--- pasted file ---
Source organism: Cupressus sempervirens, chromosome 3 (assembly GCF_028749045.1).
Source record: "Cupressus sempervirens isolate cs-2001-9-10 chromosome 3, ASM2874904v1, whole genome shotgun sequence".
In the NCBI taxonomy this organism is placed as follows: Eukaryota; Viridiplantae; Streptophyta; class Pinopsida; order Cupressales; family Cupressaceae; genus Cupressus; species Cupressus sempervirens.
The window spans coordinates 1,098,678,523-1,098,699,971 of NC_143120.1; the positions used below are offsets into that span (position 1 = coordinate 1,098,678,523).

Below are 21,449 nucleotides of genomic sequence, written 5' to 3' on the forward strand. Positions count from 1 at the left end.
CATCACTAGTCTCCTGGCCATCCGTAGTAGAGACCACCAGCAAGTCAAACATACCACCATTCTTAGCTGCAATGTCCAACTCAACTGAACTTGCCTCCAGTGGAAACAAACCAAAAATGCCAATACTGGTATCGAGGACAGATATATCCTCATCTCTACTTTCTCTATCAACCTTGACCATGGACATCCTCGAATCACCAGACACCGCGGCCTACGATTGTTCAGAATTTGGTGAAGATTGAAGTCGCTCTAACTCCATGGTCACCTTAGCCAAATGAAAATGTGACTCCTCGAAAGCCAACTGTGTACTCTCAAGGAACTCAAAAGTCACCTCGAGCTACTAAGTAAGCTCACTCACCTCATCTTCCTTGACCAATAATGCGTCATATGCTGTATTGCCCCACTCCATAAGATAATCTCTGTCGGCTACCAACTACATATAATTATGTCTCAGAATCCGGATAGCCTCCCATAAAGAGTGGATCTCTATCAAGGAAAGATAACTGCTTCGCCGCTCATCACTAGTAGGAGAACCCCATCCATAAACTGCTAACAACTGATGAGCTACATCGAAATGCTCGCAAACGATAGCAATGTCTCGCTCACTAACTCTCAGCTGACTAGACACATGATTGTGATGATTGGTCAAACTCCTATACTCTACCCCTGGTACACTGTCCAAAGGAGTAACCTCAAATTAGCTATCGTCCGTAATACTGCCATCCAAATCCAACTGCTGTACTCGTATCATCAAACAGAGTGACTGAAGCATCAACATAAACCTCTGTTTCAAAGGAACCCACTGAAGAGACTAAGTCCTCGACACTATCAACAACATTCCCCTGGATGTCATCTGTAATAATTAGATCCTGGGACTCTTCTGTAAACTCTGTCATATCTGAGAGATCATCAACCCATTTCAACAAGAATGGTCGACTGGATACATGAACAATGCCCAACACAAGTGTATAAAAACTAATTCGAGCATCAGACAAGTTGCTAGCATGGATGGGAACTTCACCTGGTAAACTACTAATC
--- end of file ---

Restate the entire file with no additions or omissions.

Source organism: Cupressus sempervirens, chromosome 3 (assembly GCF_028749045.1).
Source record: "Cupressus sempervirens isolate cs-2001-9-10 chromosome 3, ASM2874904v1, whole genome shotgun sequence".
In the NCBI taxonomy this organism is placed as follows: Eukaryota; Viridiplantae; Streptophyta; class Pinopsida; order Cupressales; family Cupressaceae; genus Cupressus; species Cupressus sempervirens.
The window spans coordinates 1,098,678,523-1,098,699,971 of NC_143120.1; the positions used below are offsets into that span (position 1 = coordinate 1,098,678,523).

Below are 21,449 nucleotides of genomic sequence, written 5' to 3' on the forward strand. Positions count from 1 at the left end.
CATCACTAGTCTCCTGGCCATCCGTAGTAGAGACCACCAGCAAGTCAAACATACCACCATTCTTAGCTGCAATGTCCAACTCAACTGAACTTGCCTCCAGTGGAAACAAACCAAAAATGCCAATACTGGTATCGAGGACAGATATATCCTCATCTCTACTTTCTCTATCAACCTTGACCATGGACATCCTCGAATCACCAGACACCGCGGCCTACGATTGTTCAGAATTTGGTGAAGATTGAAGTCGCTCTAACTCCATGGTCACCTTAGCCAAATGAAAATGTGACTCCTCGAAAGCCAACTGTGTACTCTCAAGGAACTCAAAAGTCACCTCGAGCTACTAAGTAAGCTCACTCACCTCATCTTCCTTGACCAATAATGCGTCATATGCTGTATTGCCCCACTCCATAAGATAATCTCTGTCGGCTACCAACTACATATAATTATGTCTCAGAATCCGGATAGCCTCCCATAAAGAGTGGATCTCTATCAAGGAAAGATAACTGCTTCGCCGCTCATCACTAGTAGGAGAACCCCATCCATAAACTGCTAACAACTGATGAGCTACATCGAAATGCTCGCAAACGATAGCAATGTCTCGCTCACTAACTCTCAGCTGACTAGACACATGATTGTGATGATTGGTCAAACTCCTATACTCTACCCCTGGTACACTGTCCAAAGGAGTAACCTCAAATTAGCTATCGTCCGTAATACTGCCATCCAAATCCAACTGCTGTACTCGTATCATCAAACAGAGTGACTGAAGCATCAACATAAACCTCTGTTTCAAAGGAACCCACTGAAGAGACTAAGTCCTCGACACTATCAACAACATTCCCCTGGATGTCATCTGTAATAATTAGATCCTGGGACTCTTCTGTAAACTCTGTCATATCTGAGAGATCATCAACCCATTTCAACAAGAATGGTCGACTGGATACATGAACAATGCCCAACACAAGTGTATAAAAACTAATTCGAGCATCAGACAAGTTGCTAGCATGGATGGGAACTTCACCTGGTAAACTACTAATC